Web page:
Melanoma is the deadliest form of skin cancer. It occurs when the melanocytes in the skin grow abnormally and out of control. Exposure to ultraviolet (UV) rays from the sun and a history of childhood sunburns contribute to the development of melanoma. Researchers are finding that some people may inherit genes that lead to melanoma formation.
Melanomas that are small, shallow, detected early, and treated early have very good cure rates. Untreated melanomas are very aggressive and fast growing. The cancer can quickly spread throughout the body resulting in life threatening complications and death.
Your skin covers your body and protects it from the environment. Your skin is composed of three major layers, the epidermis, dermis, and subcutaneous tissue. The epidermis is the outermost layer of your skin. It protects your inner skin layers. The epidermis is made up of protein containing cells called keratinocytes, also referred to as squamous cells. The keratinocytes form at the bottom layer of the epidermis and move upward to the outer layer. They eventually wear off and are replaced by the next layer of cells. The epidermis also contains melanocytes. This type of cell contains color pigments called melanin. The lowest layer of the epidermis is composed of basal cells.
The dermis is your second layer of skin. It is made up of connective tissue and provides structure. It is composed of collagen and various elements that give your skin strength and elasticity. The dermis contains hair cells, sweat glands, and sebaceous glands that secrete oils to hydrate the skin.
Subcutaneous tissue composes your inner most layer of skin. Subcutaneous tissue contains fat cells. The fat cells insulate your body and make your skin appear plump and full. Below the subcutaneous tissue are fat tissues, your muscles, and bones.
Melanoma results when the melanocytes in the epidermis of the skin or colored part of the eye grow abnormally and out of control, instead of dividing in an orderly manner. Melanoma is a fast growing aggressive type of skin cancer that is very dangerous. The cancer cells can quickly spread through the skin and travel in the blood vessels and lymphatic system. This can lead to cancer elsewhere in the body and life-threatening illness. Melanoma is the deadliest form of skin cancer.
Melanoma may develop on skin, a mole, or in the colored portions (iris) or retina of the eye. Researchers are not sure exactly how all cases of melanoma develop, but it is associated with the amount of exposure to UV rays from the sun or artificial sunlight. Some people have risk factors that increase their odds for developing melanoma.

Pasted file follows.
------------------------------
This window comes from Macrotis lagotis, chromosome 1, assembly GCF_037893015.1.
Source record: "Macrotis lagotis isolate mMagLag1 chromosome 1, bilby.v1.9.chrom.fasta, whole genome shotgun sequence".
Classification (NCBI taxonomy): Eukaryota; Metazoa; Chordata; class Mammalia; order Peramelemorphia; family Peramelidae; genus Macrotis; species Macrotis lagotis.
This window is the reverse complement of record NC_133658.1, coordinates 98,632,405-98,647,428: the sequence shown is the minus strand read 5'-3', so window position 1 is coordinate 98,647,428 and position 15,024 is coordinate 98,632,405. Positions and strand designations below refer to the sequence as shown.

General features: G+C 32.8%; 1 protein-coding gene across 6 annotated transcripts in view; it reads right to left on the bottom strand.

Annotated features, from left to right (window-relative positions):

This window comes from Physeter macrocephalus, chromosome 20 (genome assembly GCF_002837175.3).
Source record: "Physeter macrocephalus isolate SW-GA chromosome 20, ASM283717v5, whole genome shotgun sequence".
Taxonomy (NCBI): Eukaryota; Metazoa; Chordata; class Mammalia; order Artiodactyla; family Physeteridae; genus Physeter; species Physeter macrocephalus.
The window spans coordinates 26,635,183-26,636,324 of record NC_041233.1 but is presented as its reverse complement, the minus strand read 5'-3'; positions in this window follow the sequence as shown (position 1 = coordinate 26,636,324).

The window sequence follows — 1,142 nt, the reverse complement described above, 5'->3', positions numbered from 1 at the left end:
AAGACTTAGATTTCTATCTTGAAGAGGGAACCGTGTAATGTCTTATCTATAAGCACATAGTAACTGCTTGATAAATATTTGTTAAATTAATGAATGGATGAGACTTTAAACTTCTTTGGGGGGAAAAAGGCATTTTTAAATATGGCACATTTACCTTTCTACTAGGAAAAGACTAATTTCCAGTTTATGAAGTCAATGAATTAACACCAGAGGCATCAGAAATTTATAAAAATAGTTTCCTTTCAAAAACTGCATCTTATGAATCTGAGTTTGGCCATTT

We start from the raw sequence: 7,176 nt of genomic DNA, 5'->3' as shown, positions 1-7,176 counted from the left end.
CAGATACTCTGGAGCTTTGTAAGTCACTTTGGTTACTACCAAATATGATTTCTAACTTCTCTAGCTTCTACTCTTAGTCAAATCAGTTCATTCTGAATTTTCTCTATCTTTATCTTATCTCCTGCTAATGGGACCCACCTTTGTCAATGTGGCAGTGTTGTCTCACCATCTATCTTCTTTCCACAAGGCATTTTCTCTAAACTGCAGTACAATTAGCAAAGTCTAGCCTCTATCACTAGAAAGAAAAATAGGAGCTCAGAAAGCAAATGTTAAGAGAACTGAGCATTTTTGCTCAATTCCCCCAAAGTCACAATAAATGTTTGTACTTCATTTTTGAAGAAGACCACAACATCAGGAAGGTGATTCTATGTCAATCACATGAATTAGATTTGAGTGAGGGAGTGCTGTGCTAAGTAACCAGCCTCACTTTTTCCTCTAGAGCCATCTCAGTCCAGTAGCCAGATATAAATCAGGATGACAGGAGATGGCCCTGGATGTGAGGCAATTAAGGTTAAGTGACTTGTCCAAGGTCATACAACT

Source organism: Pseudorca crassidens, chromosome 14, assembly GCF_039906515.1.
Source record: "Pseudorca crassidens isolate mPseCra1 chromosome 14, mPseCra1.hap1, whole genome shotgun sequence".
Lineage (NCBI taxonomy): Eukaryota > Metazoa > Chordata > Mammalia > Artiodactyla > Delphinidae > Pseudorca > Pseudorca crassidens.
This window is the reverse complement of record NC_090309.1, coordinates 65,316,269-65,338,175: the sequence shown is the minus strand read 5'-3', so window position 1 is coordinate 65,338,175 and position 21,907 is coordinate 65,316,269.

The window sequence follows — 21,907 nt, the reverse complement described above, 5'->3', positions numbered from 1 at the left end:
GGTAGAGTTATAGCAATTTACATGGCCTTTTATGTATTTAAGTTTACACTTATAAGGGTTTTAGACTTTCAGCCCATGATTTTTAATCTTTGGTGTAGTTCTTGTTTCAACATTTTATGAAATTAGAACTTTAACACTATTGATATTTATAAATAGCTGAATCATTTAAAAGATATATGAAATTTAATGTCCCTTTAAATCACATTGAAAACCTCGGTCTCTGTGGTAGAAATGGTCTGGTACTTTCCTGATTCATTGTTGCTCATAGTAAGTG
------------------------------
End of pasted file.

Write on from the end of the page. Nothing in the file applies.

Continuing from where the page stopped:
Melanoma can develop on the skin, in a mole, or in the iris or retina of the eye. You should look for changes in the shape, size, or color of a mole. Cancerous moles or skin areas may also develop pain, swelling, itching, and bleeding. Melanoma can develop anywhere on the skin, even in places that have not been exposed to the sun. However, the backs of men and the lower legs of women are the most frequent places that melanoma develops.
The ABCD method is useful when examining your skin for melanoma related changes:
- A- Asymmetry: One half of the abnormal area does not match the other half.
- B- Border Irregularity: The growth or mole has uneven, notched, ragged, or irregular edges.
- C- Color: The abnormal area or mole contains different colors instead of one solid color.
- There may be different shades of tan, brown, black, red, blue, or white.
- D- Diameter: The mole or abnormal growth is larger than ¼ inch across. However, some melanomas may be smaller.
Actinic keratosis is a precancerous condition that can turn into melanoma. It results from overexposure to the sun. Actinic keratosis looks like small rough dry patches on the skin. They may be pink-red or skin colored. They typically appear in areas that have been exposed to the sun. Actinic keratosis is a slow growing condition. They may go away on their own and come back. Your doctor should remove actinic keratosis.
You should contact your doctor if you notice a change in the color, texture, or appearance of your skin or a mole and if you have a sore that does not heal. Your doctor will let you know how often you should have a professional skin examination. Your eye doctor should check your irises and the retinas of your eyes during your eye exams.
Your doctor can diagnose melanoma by examining the growth and performing a biopsy of the suspected area. A biopsy is a simple procedure that takes tissue for examination. There are a few types of biopsy methods.
After numbing your skin, your doctor may perform a shave, punch, incisional, or excisional biopsy. A shave biopsy removes the top layers of the skin. A punch biopsy uses a round punch to cut through all of the layers of skin to remove a tissue plug. An incisional biopsy removes a part of the tumor, and an excisional biopsy removes the entire tumor. In some cases, the incisions will be stitched.
The tissue samples are sent to a laboratory for examination. Request to have your tissue sample examined by a dermapathologist. A dermapathologist is a pathologist with special training in skin cell disorders. The dermapathologist will determine if your tissue sample contains melanoma.